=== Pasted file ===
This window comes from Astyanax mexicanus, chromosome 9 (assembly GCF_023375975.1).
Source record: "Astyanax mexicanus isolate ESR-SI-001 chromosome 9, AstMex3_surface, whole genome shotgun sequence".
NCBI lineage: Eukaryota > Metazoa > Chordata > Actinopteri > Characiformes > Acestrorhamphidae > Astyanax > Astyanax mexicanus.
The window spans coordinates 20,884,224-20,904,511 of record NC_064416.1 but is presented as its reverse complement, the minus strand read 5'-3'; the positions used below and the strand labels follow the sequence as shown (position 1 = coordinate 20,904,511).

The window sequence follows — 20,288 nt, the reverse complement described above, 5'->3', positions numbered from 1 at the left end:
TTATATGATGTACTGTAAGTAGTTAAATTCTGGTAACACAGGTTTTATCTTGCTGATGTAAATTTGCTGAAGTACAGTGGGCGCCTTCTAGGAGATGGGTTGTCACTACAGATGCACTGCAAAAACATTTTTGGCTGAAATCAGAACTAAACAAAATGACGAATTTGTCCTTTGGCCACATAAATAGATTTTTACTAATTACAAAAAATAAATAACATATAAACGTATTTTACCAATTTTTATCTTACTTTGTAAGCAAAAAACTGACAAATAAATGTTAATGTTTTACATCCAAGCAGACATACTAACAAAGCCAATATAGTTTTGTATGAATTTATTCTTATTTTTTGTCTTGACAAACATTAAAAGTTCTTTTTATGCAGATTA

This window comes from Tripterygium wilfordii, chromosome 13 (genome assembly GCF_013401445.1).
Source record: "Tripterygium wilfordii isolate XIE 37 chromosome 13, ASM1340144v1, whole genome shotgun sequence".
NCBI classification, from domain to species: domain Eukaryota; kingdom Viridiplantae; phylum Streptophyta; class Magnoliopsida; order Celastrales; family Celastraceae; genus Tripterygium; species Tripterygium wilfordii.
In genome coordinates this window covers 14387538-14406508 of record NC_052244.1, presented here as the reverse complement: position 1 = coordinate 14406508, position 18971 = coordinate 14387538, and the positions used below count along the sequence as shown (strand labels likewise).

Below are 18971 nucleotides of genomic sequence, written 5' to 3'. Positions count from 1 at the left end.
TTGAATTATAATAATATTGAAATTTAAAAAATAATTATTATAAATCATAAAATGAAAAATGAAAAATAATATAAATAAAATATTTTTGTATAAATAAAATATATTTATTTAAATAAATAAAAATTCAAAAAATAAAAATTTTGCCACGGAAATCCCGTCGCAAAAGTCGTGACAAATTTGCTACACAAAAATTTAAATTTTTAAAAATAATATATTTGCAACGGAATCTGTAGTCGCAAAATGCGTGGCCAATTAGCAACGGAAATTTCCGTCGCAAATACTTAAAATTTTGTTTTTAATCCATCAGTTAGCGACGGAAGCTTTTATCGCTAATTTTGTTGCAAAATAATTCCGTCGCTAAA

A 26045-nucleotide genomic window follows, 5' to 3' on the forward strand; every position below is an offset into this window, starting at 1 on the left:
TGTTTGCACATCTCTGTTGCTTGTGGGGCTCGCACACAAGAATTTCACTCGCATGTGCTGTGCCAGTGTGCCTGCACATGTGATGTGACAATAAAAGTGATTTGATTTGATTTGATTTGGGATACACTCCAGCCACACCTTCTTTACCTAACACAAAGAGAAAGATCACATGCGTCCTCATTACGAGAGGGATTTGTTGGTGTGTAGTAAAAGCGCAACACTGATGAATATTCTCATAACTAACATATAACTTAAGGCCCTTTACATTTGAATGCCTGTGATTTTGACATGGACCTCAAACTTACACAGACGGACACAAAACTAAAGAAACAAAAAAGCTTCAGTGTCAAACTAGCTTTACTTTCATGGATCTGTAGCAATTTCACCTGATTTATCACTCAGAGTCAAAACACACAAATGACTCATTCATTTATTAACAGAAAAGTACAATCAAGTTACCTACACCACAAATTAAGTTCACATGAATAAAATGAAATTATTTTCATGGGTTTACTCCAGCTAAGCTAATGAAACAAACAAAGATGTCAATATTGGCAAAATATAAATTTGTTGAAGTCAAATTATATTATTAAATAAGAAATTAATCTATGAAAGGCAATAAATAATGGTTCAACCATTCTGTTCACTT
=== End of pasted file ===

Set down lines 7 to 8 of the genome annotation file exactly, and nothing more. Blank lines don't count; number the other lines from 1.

This window comes from Tripterygium wilfordii, chromosome 13 (genome assembly GCF_013401445.1).
Source record: "Tripterygium wilfordii isolate XIE 37 chromosome 13, ASM1340144v1, whole genome shotgun sequence".